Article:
The employer successfully argued that the employee should be treated as having affirmed his contract of employment, because such a long notice period (during which he continued working and was paid substantial remuneration) was inconsistent with his claim for constructive dismissal. Rather, it was consistent only with the continued existence of his contract.
The Employment Appeal Tribunal dismissed the employee's claim for constructive dismissal.
Case law: employers should consider reasons of all involved in potentially discriminatory decisions to dismiss
It is not uncommon for a number of people within an organisation to influence a decision to terminate an employee's employment contract. Employers should therefore bear in mind a recent ruling when considering terminating employees' contracts, particularly to make sure the reasons are not directly discriminatory.
A doctor brought an age discrimination claim after a manager terminated her consultancy following internal criticism and a negative internal report. As the claim was for direct age discrimination, the Employment Tribunal (ET) had to consider the reasons for her treatment. It looked at the manager's reasons, including whether he had been influenced by any conscious or subconscious discriminatory mental processes or motives such as stereotypical assumptions about older employees.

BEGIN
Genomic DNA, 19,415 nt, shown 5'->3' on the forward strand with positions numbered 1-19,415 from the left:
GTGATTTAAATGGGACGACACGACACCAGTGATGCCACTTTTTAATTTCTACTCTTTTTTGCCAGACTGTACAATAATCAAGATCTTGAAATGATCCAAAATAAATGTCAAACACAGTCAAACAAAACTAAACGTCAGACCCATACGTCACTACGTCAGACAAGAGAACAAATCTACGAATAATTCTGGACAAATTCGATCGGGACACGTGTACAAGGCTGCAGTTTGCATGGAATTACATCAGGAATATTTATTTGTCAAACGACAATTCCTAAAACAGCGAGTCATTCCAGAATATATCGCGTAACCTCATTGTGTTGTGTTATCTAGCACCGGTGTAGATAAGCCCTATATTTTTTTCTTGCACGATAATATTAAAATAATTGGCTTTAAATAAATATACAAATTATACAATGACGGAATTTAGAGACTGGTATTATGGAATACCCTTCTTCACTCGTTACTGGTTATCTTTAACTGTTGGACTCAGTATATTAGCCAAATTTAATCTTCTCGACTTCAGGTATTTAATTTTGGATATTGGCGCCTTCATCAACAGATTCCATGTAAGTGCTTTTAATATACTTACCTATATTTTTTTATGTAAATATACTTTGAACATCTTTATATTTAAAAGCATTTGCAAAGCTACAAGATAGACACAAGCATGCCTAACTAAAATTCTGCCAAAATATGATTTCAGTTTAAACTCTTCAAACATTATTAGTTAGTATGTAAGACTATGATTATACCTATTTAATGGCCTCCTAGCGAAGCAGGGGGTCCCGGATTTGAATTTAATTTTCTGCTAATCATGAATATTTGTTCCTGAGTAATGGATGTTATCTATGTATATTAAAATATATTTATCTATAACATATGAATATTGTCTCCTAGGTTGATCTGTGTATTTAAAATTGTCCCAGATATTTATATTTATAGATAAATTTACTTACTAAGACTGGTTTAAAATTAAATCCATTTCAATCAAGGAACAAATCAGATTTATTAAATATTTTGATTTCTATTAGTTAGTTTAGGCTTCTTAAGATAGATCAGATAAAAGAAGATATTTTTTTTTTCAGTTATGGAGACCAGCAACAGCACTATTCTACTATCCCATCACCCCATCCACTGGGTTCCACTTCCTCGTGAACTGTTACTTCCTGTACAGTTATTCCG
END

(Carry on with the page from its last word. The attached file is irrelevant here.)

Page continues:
The ET decided he had not, and that he had genuinely believed the doctor was unlikely to be able to adapt to new working conditions. It therefore ruled that the termination was not discriminatory.
However, on appeal the Employment Appeal Tribunal found that others in the organisation had influenced the decision - such as those who had been consulted when the internal report was drawn up. Their reasons should also be considered, but as the ET had not heard any evidence from some of them it remitted the case to a different tribunal for reconsideration.
Case law: landlord must refund service charges not spent on works until after lease ends
Landlords should ensure their leases are clear as to what happens to service charges built up in anticipation of future expenditure, but not paid out until after a tenant's lease has ended. If they don't, they risk having to refund service charges to their tenant.
A business tenant exercised a break clause and terminated its lease in March 2010. The tenant had made quarterly payments in advance on account of service charges, based on estimated expenditure in future years including charges of £795k, collected and built up over three years from 2006 to 2009, for proposed major building works. The service charge year ran from 1 January to 31 December.
The works were not carried out until after termination of the tenant's lease, and the total costs were over £1m. There were two disputes:
1) How much the landlord could charge for services for the year during which the break was effective. The court said that the service charge imposed by the landlord for the year in which the break took place (2010) could cover the complete year to 31 December 2010, not just that part of the year before the break took effect in March.